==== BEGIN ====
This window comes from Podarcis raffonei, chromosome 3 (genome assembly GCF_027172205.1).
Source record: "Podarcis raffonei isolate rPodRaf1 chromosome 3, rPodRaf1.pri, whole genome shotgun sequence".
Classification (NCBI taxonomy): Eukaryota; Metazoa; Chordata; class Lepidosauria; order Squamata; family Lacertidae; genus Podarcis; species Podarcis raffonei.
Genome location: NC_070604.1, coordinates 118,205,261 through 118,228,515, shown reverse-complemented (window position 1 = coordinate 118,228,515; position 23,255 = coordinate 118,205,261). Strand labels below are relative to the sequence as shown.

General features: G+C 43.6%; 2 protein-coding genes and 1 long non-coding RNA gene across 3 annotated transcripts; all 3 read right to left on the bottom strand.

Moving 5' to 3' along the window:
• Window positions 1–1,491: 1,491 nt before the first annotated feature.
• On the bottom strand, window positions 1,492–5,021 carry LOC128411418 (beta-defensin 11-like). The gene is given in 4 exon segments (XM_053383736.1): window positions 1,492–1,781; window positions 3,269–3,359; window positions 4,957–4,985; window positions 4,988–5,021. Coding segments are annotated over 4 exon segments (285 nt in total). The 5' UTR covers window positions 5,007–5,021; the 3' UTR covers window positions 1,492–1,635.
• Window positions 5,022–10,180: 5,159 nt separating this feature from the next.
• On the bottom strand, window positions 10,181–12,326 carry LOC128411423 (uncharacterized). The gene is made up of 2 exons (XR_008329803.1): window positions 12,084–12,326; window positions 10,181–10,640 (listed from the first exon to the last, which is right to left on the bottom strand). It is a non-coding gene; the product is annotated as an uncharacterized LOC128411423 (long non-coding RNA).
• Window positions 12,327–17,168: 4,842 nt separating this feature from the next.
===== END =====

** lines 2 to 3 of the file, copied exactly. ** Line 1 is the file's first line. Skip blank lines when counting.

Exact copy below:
Source record: "Podarcis raffonei isolate rPodRaf1 chromosome 3, rPodRaf1.pri, whole genome shotgun sequence".
Classification (NCBI taxonomy): Eukaryota; Metazoa; Chordata; class Lepidosauria; order Squamata; family Lacertidae; genus Podarcis; species Podarcis raffonei.